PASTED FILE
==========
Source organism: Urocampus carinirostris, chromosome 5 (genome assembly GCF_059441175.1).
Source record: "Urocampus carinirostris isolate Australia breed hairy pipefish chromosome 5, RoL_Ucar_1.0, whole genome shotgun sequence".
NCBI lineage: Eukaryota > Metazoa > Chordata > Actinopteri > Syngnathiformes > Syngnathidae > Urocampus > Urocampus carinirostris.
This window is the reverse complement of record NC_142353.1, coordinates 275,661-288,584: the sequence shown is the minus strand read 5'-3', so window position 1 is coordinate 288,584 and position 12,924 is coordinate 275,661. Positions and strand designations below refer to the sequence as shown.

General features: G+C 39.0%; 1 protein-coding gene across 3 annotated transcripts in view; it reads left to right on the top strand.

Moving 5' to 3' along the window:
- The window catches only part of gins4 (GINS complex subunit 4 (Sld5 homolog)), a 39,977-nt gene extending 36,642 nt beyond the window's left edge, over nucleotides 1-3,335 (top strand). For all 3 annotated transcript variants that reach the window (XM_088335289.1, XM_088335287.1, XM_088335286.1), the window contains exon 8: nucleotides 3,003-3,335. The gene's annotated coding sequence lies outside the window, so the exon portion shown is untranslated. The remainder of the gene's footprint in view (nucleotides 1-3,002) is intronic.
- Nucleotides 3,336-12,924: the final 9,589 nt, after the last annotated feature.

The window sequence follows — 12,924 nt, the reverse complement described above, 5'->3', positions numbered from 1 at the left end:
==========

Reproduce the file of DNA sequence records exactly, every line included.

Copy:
Source organism: Urocampus carinirostris, chromosome 5 (genome assembly GCF_059441175.1).
Source record: "Urocampus carinirostris isolate Australia breed hairy pipefish chromosome 5, RoL_Ucar_1.0, whole genome shotgun sequence".
NCBI lineage: Eukaryota > Metazoa > Chordata > Actinopteri > Syngnathiformes > Syngnathidae > Urocampus > Urocampus carinirostris.
This window is the reverse complement of record NC_142353.1, coordinates 275,661-288,584: the sequence shown is the minus strand read 5'-3', so window position 1 is coordinate 288,584 and position 12,924 is coordinate 275,661. Positions and strand designations below refer to the sequence as shown.

General features: G+C 39.0%; 1 protein-coding gene across 3 annotated transcripts in view; it reads left to right on the top strand.

Moving 5' to 3' along the window:
- The window catches only part of gins4 (GINS complex subunit 4 (Sld5 homolog)), a 39,977-nt gene extending 36,642 nt beyond the window's left edge, over nucleotides 1-3,335 (top strand). For all 3 annotated transcript variants that reach the window (XM_088335289.1, XM_088335287.1, XM_088335286.1), the window contains exon 8: nucleotides 3,003-3,335. The gene's annotated coding sequence lies outside the window, so the exon portion shown is untranslated. The remainder of the gene's footprint in view (nucleotides 1-3,002) is intronic.
- Nucleotides 3,336-12,924: the final 9,589 nt, after the last annotated feature.

The window sequence follows — 12,924 nt, the reverse complement described above, 5'->3', positions numbered from 1 at the left end: